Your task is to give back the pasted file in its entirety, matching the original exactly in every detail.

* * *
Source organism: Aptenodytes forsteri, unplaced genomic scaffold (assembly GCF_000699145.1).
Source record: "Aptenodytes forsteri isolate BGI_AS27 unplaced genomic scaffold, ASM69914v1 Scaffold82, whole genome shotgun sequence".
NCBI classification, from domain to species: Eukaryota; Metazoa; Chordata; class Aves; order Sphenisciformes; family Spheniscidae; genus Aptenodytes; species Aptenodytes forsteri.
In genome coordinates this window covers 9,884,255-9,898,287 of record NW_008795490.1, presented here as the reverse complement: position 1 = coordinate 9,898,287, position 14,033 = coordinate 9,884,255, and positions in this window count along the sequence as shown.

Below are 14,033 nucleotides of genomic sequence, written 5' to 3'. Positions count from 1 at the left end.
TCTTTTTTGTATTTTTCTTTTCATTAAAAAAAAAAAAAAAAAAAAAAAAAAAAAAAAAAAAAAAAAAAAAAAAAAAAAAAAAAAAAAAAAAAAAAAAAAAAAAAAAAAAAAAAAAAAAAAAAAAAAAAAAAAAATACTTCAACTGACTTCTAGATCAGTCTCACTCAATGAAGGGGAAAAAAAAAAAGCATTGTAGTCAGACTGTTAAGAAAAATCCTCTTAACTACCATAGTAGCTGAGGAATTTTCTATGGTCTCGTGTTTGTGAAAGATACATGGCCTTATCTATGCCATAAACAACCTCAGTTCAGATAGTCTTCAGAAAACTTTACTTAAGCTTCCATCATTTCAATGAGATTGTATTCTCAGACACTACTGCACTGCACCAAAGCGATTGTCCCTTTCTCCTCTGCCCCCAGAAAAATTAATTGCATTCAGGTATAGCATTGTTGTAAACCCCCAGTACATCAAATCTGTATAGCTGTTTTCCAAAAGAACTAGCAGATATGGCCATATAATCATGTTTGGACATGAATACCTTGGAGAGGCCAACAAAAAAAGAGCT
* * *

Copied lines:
Source organism: Aptenodytes forsteri, unplaced genomic scaffold (assembly GCF_000699145.1).
Source record: "Aptenodytes forsteri isolate BGI_AS27 unplaced genomic scaffold, ASM69914v1 Scaffold82, whole genome shotgun sequence".
NCBI classification, from domain to species: Eukaryota; Metazoa; Chordata; class Aves; order Sphenisciformes; family Spheniscidae; genus Aptenodytes; species Aptenodytes forsteri.
In genome coordinates this window covers 9,884,255-9,898,287 of record NW_008795490.1, presented here as the reverse complement: position 1 = coordinate 9,898,287, position 14,033 = coordinate 9,884,255, and positions in this window count along the sequence as shown.

Below are 14,033 nucleotides of genomic sequence, written 5' to 3'. Positions count from 1 at the left end.
TCTTTTTTGTATTTTTCTTTTCATTAAAAAAAAAAAAAAAAAAAAAAAAAAAAAAAAAAAAAAAAAAAAAAAAAAAAAAAAAAAAAAAAAAAAAAAAAAAAAAAAAAAAAAAAAAAAAAAAAAAAAAAAAAAAATACTTCAACTGACTTCTAGATCAGTCTCACTCAATGAAGGGGAAAAAAAAAAAGCATTGTAGTCAGACTGTTAAGAAAAATCCTCTTAACTACCATAGTAGCTGAGGAATTTTCTATGGTCTCGTGTTTGTGAAAGATACATGGCCTTATCTATGCCATAAACAACCTCAGTTCAGATAGTCTTCAGAAAACTTTACTTAAGCTTCCATCATTTCAATGAGATTGTATTCTCAGACACTACTGCACTGCACCAAAGCGATTGTCCCTTTCTCCTCTGCCCCCAGAAAAATTAATTGCATTCAGGTATAGCATTGTTGTAAACCCCCAGTACATCAAATCTGTATAGCTGTTTTCCAAAAGAACTAGCAGATATGGCCATATAATCATGTTTGGACATGAATACCTTGGAGAGGCCAACAAAAAAAGAGCT